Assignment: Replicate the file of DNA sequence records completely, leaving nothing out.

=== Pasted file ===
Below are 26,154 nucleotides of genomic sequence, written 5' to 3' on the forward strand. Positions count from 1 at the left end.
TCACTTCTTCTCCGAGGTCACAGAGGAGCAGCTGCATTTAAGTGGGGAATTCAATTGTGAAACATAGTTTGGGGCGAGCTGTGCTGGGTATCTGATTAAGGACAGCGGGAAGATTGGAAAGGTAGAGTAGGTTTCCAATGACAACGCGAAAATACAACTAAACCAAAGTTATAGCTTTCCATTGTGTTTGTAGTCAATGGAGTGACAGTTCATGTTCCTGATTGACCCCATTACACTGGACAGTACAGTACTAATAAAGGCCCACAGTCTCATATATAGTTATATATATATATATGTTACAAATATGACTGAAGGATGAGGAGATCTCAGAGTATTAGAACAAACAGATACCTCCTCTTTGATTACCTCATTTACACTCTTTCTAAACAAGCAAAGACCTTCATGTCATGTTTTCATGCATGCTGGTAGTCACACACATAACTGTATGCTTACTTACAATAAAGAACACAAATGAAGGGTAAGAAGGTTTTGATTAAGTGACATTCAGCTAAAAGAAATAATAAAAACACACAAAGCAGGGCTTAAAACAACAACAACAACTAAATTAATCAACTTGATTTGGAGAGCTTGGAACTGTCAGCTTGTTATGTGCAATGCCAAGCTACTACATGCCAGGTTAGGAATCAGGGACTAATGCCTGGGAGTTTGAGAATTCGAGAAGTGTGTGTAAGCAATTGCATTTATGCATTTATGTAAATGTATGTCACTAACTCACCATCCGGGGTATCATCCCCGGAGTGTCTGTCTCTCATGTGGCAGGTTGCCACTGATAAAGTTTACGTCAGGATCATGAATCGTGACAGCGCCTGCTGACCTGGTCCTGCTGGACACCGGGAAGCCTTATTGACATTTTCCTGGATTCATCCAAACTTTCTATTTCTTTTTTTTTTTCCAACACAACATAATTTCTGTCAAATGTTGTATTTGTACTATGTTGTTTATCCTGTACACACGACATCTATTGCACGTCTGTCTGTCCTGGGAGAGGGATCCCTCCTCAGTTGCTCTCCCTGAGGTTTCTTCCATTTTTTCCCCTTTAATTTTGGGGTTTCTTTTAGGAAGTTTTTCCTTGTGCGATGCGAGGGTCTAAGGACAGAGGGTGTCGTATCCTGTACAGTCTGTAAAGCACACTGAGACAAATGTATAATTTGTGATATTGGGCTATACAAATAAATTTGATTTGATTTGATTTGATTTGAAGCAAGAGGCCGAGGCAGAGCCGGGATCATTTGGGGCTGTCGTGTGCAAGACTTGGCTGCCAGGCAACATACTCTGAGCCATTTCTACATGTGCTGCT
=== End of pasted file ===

Below are 26,154 nucleotides of genomic sequence, written 5' to 3' on the forward strand. Positions count from 1 at the left end.
TCACTTCTTCTCCGAGGTCACAGAGGAGCAGCTGCATTTAAGTGGGGAATTCAATTGTGAAACATAGTTTGGGGCGAGCTGTGCTGGGTATCTGATTAAGGACAGCGGGAAGATTGGAAAGGTAGAGTAGGTTTCCAATGACAACGCGAAAATACAACTAAACCAAAGTTATAGCTTTCCATTGTGTTTGTAGTCAATGGAGTGACAGTTCATGTTCCTGATTGACCCCATTACACTGGACAGTACAGTACTAATAAAGGCCCACAGTCTCATATATAGTTATATATATATATATGTTACAAATATGACTGAAGGATGAGGAGATCTCAGAGTATTAGAACAAACAGATACCTCCTCTTTGATTACCTCATTTACACTCTTTCTAAACAAGCAAAGACCTTCATGTCATGTTTTCATGCATGCTGGTAGTCACACACATAACTGTATGCTTACTTACAATAAAGAACACAAATGAAGGGTAAGAAGGTTTTGATTAAGTGACATTCAGCTAAAAGAAATAATAAAAACACACAAAGCAGGGCTTAAAACAACAACAACAACTAAATTAATCAACTTGATTTGGAGAGCTTGGAACTGTCAGCTTGTTATGTGCAATGCCAAGCTACTACATGCCAGGTTAGGAATCAGGGACTAATGCCTGGGAGTTTGAGAATTCGAGAAGTGTGTGTAAGCAATTGCATTTATGCATTTATGTAAATGTATGTCACTAACTCACCATCCGGGGTATCATCCCCGGAGTGTCTGTCTCTCATGTGGCAGGTTGCCACTGATAAAGTTTACGTCAGGATCATGAATCGTGACAGCGCCTGCTGACCTGGTCCTGCTGGACACCGGGAAGCCTTATTGACATTTTCCTGGATTCATCCAAACTTTCTATTTCTTTTTTTTTTTCCAACACAACATAATTTCTGTCAAATGTTGTATTTGTACTATGTTGTTTATCCTGTACACACGACATCTATTGCACGTCTGTCTGTCCTGGGAGAGGGATCCCTCCTCAGTTGCTCTCCCTGAGGTTTCTTCCATTTTTTCCCCTTTAATTTTGGGGTTTCTTTTAGGAAGTTTTTCCTTGTGCGATGCGAGGGTCTAAGGACAGAGGGTGTCGTATCCTGTACAGTCTGTAAAGCACACTGAGACAAATGTATAATTTGTGATATTGGGCTATACAAATAAATTTGATTTGATTTGATTTGATTTGAAGCAAGAGGCCGAGGCAGAGCCGGGATCATTTGGGGCTGTCGTGTGCAAGACTTGGCTGCCAGGCAACATACTCTGAGCCATTTCTACATGTGCTGCT